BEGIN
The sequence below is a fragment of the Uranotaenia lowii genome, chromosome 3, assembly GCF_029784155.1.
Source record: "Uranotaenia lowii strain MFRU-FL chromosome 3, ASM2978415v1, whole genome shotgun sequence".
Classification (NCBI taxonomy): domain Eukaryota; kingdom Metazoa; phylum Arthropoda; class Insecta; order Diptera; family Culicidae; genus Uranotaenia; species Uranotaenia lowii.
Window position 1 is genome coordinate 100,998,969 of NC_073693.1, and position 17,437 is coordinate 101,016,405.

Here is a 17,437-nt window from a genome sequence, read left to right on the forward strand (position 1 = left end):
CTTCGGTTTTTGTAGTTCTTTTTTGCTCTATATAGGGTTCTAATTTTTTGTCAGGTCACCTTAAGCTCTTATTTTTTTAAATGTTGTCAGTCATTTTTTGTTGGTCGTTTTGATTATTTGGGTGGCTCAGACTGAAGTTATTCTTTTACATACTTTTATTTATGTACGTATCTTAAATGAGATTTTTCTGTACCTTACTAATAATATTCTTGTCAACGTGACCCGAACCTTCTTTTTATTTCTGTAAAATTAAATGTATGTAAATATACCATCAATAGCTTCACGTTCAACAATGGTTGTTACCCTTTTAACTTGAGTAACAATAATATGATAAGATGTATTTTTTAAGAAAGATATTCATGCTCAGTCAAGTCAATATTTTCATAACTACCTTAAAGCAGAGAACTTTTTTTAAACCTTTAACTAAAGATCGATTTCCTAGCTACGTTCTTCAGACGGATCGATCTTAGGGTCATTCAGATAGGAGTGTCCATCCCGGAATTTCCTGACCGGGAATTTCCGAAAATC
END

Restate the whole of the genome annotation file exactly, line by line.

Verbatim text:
The sequence below is a fragment of the Uranotaenia lowii genome, chromosome 3, assembly GCF_029784155.1.
Source record: "Uranotaenia lowii strain MFRU-FL chromosome 3, ASM2978415v1, whole genome shotgun sequence".
Classification (NCBI taxonomy): domain Eukaryota; kingdom Metazoa; phylum Arthropoda; class Insecta; order Diptera; family Culicidae; genus Uranotaenia; species Uranotaenia lowii.
Window position 1 is genome coordinate 100,998,969 of NC_073693.1, and position 17,437 is coordinate 101,016,405.

Here is a 17,437-nt window from a genome sequence, read left to right on the forward strand (position 1 = left end):
CTTCGGTTTTTGTAGTTCTTTTTTGCTCTATATAGGGTTCTAATTTTTTGTCAGGTCACCTTAAGCTCTTATTTTTTTAAATGTTGTCAGTCATTTTTTGTTGGTCGTTTTGATTATTTGGGTGGCTCAGACTGAAGTTATTCTTTTACATACTTTTATTTATGTACGTATCTTAAATGAGATTTTTCTGTACCTTACTAATAATATTCTTGTCAACGTGACCCGAACCTTCTTTTTATTTCTGTAAAATTAAATGTATGTAAATATACCATCAATAGCTTCACGTTCAACAATGGTTGTTACCCTTTTAACTTGAGTAACAATAATATGATAAGATGTATTTTTTAAGAAAGATATTCATGCTCAGTCAAGTCAATATTTTCATAACTACCTTAAAGCAGAGAACTTTTTTTAAACCTTTAACTAAAGATCGATTTCCTAGCTACGTTCTTCAGACGGATCGATCTTAGGGTCATTCAGATAGGAGTGTCCATCCCGGAATTTCCTGACCGGGAATTTCCGAAAATC